The Last Man
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This is a book that you will not forget, even though you might want to. This may be the most depressing tale of love, death, futility and the end of all human life ever told – a hymn to humanity, its hopes and its achievements, and a dirge at its grave that offers no consolation.
130 years later, Nevil Shute tells a somewhat similar story in On The Beach, but there the reader can at least find comfort in the knowledge that it is a cautionary tale, a warning that mankind can bring its end upon itself through nuclear war – no such comfort, no message to be heeded, no way out, can be found in Mary Shelley’s tale. A beautifully written masterpiece that cherishes human life, drawing from the author’s own experience of inconsolable loss.
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About the Author
Mary Wollstonecraft Godwin was born in London on August 30, 1797. Her mother was the feminist writer Mary Wollstonecraft, her father the anarchist philosopher William Godwin – they had married in March, after Mary Wollstonecraft had become pregnant. She had previously been in a troubled relationship with an American adventurer, from whom she had a daughter, Fanny, and had twice tried to commit suicide after he had left her. She met William Godwin in 1796, not long after her second suicide attempt. They were, by all accounts, very happy, but it was not to last long – Mary Wollstonecraft died on September 10, 1797 from complications at the birth of her second daughter, Mary.
In 1801 William Godwin remarried. His second wife, Mary Jane Clairmont, brought two children into the marriage, Charles and Claire, who was almost the same age as Mary, and with whom Mary became very close, while her relationship with her stepmother remained strained.
In 1814 Mary began a relationship with Percy Bysshe Shelley, who was already married; together with Claire they travelled through Europe. On their return to England Mary was pregnant, her daughter died after a premature birth; in January 1816 she gave birth to a son, William. In that year 1816, the famous “year without a summer,” Mary Godwin, Percy Bysshe Shelley and Claire Clairmont, together with Lord Byron and John William Polidori, spent several weeks in a house overlooking Lake Geneva, entertaining each other by inventing ghost stories – here Mary thought up the novel that would make her famous, _Frankenstein_, which she would complete the following year. Claire and Lord Byron had been lovers in London, and she was pregnant with his daughter, who was born in January 1817.
In October 1816 Fanny committed suicide, early in December Percy Bysshe Shelley’s wife ended her life. He and Mary, who was again pregnant, married on December 30; their daughter Clara was born in September 1817. In March 1818 Mary and Percy Bysshe Shelley, accompanied by Claire, travelled to Italy, escaping financial troubles, not intending to return to England. Clara died in Venice in September 1818, William in June 1819 in Rome; in November 1819 their fourth child was born, Percy Florence, the only one who survived. In April 1822 Claire’s daughter died, in June a miscarriage that almost cost her own life ended Mary Shelley’s fifth and last pregnancy. Percy Bysshe Shelley died in July, one month before his 30th birthday, drowning when his sailboat sank in a storm. Byron, for whom his affair with Claire had only been a short episode, died from fever in April 1824, on a military expedition in Greece.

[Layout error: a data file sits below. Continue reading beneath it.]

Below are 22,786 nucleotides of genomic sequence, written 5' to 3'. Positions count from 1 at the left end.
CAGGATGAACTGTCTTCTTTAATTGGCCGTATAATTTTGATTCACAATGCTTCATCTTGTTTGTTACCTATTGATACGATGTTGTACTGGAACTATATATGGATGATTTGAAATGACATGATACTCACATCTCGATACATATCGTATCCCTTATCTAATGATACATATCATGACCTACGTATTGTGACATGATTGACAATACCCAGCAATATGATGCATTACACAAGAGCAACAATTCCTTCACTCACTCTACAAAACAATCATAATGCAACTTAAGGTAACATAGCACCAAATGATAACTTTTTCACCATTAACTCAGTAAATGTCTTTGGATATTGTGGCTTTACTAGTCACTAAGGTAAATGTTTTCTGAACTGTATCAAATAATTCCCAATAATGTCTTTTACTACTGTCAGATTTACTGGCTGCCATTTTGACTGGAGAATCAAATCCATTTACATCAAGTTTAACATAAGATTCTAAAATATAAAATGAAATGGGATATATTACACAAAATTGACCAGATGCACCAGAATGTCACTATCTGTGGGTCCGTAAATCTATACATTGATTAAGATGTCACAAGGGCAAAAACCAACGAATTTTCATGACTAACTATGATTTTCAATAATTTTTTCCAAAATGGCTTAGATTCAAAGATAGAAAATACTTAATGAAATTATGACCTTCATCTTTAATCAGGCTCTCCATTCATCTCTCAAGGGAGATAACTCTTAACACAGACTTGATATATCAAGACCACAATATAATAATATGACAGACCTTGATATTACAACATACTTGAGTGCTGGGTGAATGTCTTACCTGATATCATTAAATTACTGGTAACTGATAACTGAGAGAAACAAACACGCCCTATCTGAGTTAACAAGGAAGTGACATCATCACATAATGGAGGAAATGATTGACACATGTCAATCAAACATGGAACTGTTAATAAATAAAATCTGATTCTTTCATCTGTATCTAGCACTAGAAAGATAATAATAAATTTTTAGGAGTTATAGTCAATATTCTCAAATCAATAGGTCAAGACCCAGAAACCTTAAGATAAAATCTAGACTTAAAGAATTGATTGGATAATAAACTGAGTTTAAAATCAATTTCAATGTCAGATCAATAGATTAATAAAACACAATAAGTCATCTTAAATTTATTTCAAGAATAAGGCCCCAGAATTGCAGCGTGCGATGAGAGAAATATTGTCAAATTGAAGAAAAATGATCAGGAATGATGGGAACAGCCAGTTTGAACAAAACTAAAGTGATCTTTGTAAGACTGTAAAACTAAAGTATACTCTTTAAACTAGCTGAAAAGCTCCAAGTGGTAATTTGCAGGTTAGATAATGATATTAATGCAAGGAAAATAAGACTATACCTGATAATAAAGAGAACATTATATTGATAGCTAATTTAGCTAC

Mary Shelley’s biography would deserve to be told (and has been told) in much more detail than can be given here, but even this short overview may show how her life was filled with adventure, happiness, tragedy, and ever present death – experiences that are reflected in The Last Man. Of all the end-of-the-world tales ever written, this may be the most harrowing one, because it is so personal and draws so much from the author’s own experience – but also, of course, because of the author’s immense literary skills. Despite all the echoes of her own life, the quotes from Shelley’s works, the references to places, in England and Italy, which she and Percy had seen or where they had lived – often in, if short-lived, happiness – despite all this, and although the novel’s characters are unmistakably based on herself (as the male narrator) and the people who had been close to her, The Last Man is anything but a _roman a clef_. It does not reveal any details from Mary Shelley’s life; it only mourns, on a grandiose scale, the loss of what had been, of what might have been, and of what they had dreamed of.
To give one small example of many that could be given: “The house had nearly fallen into ruin, till in the year 2090, an English nobleman had bought it, and fitted it up with every luxury,” she writes in Chapter 8 of Volume III about a house at Lake Como called the Villa Pliniana – in reality, the Shelleys had stayed there in April 1818, and, as we know from his letters, had thought of buying that house, “which was once a magnificent palace, & is now half in ruins (…). It is built upon terraces raised from the bottom of the lake, together with its garden at the foot of a semicircular precipice overshadowed by profound forests of chestnut.” An idyll, a potential future, fondly remembered, forever lost, resurrected in the novel to be lost again – the sum of all that can be lost, and the loss of it, make up The Last Man, and make it such a unique and haunting work of literature.
Starting with Frankenstein, which was first published in 1818, Mary Shelley has written seven novels, but she also wrote short stories, travel narratives, articles, reviews, and children’s literature, and worked as an editor. In her final years, suffering from illness, she lived with her son and his wife; she died on February 1, 1851.